The young, naive Smitty is sent to prison for six months; Cathy, his girlfriend, watches as he disappears behind the bars and barbed wire. He's assigned a cell with Queenie, a balls-out ... See full summary »
Carla, a lonely forty-year-old child psychiatrist, devotes all her time to her job. One day a man appears and gradually gets into her life. He tells her he is the lover of Nina, her estranged sister...
A young man who is charged with child molestation is placed in New York City's infamous Tombs prison. When the other inmates in his cell block find out what he is charged with, life becomes extremely difficult for him. Written by
Miguel Pinero, the author of the play upon which this film is based (and the actor who plays Go-Go), wrote the play as part of an inmate writers' workshop while incarcerated at Sing Sing Prison for armed robbery. He missed the premiere of the film because he had been arrested for armed robbery. All of the money he received for the film ($40,000) he gave away to homeless friends and former prison-mates. He reportedly lived on the street even after the film's acclaimed release, using a pay phone as an office. See more »
Yakoo, maker and creator of the devil! Swine merchant, your time is near at hand. Fuck with me, and your time will be now. Your presence here affects the mind of my people like a fever. You, yakoo, are the bearer of 9,999 diseases: evil, corrupt pork-chop-eating atrocities!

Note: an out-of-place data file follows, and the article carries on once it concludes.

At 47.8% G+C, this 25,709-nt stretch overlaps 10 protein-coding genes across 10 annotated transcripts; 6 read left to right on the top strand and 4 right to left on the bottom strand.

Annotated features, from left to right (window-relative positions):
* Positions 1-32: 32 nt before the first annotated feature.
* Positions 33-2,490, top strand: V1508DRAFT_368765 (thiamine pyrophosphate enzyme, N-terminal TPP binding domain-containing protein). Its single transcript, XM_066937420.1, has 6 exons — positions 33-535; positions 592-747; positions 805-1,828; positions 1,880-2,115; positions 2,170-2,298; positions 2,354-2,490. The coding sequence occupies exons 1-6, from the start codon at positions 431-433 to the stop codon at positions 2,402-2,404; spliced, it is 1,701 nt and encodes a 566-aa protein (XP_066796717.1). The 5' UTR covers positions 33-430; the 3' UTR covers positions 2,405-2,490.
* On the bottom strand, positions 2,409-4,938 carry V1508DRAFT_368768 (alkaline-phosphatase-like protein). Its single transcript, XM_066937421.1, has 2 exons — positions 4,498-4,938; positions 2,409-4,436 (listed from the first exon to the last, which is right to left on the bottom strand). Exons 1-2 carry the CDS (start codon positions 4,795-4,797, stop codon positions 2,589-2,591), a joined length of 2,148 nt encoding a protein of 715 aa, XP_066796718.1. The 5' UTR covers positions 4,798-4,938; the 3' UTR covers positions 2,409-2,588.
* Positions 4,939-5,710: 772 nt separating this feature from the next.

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Short Eyes is to prison pictures what the atom bomb is to weaponry powerful and frightening from one end to the other. In fact, I'm surprised the movie got made at all since it's got all the commercial appeal of live surgery. But once you start watching, you can't stop. The characters are real and riveting, the setting an actual prison (The Tombs), and the violence sudden and brutal. It's almost like being in prison, except thankfully you're not.
The story is about one floor of the lockup where the packed-in racial groups appear poised for combat like Europe in 1914. There's a tense truce as long as Whites, Blacks, and Browns observe the unwritten rules and don't invade the wrong space. Too bad they're not making music all the time because that's the only time they seem in harmony. Then into this tense mix comes a guy everyone can despise, a child-molester (Davison). Worse, he's a white guy who even looks like "the man". So he's got as much chance of surviving as a minnow has among sharks-- that is, if the authorities don't pull him out first. And, kind of surprisingly, we wish they would since after listening to his "story", he seems more pathetic than wicked.
Two things to note. Catch how difficult it is for any kind of humanity to survive amid racially charged, oppressive conditions that the authorities (guards, supervisors) only make worse. Juan (Perez) wants to cling to some vestige, but he's got to do it within the unwritten rules. And, in this testosterone-soaked atmosphere, the problem isn't just ethnic, it's other guys in general. However, the most nightmarish part is the threat of emasculation, men being denied their identity and turned into substitute women. That scene in the shower between Cupcakes and Paco may be more unsettling than even the knifing in Psycho (1960). I expect this loss of sexual identity may be the most unnerving part of a genuinely frightening movie, by which Hollywood's prison films pale in comparison.
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